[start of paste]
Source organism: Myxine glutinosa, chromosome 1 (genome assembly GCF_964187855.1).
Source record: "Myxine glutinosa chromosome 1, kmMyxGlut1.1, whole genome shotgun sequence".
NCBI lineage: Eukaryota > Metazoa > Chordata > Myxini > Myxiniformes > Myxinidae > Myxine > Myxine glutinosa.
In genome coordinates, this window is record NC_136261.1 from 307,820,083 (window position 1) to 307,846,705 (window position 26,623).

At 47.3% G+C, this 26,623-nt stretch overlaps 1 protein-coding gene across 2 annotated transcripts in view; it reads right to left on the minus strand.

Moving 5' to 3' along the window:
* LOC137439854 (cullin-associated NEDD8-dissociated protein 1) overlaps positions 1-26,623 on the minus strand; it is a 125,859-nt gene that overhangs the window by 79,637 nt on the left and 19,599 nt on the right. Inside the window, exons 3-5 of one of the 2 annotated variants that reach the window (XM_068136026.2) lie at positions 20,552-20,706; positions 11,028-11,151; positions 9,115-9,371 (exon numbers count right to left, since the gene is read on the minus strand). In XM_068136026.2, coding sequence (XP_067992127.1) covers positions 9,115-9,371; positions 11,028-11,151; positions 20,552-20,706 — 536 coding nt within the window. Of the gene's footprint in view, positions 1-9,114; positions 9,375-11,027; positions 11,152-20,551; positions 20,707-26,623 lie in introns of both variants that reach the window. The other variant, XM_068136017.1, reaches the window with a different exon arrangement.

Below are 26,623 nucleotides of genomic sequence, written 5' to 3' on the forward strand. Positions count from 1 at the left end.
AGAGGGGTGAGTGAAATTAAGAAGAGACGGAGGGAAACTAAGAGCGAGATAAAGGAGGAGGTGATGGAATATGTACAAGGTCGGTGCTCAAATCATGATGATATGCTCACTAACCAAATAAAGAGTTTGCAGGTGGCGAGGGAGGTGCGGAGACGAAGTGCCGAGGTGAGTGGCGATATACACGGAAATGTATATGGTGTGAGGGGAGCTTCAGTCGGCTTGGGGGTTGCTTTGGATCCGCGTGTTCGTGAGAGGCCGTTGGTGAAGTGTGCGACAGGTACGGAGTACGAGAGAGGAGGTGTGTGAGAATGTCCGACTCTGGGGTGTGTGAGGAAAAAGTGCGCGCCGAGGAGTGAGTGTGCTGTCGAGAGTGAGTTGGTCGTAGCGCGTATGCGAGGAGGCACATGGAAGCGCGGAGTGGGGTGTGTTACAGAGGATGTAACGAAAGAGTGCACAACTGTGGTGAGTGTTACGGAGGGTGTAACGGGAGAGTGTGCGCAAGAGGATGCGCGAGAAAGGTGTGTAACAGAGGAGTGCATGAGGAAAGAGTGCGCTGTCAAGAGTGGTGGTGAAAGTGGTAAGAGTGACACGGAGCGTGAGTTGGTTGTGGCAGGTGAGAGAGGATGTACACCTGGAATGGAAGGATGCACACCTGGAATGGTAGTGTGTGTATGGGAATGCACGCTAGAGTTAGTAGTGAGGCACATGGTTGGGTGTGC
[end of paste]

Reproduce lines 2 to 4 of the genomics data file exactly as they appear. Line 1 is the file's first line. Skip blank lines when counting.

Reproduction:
Source record: "Myxine glutinosa chromosome 1, kmMyxGlut1.1, whole genome shotgun sequence".
NCBI lineage: Eukaryota > Metazoa > Chordata > Myxini > Myxiniformes > Myxinidae > Myxine > Myxine glutinosa.
In genome coordinates, this window is record NC_136261.1 from 307,820,083 (window position 1) to 307,846,705 (window position 26,623).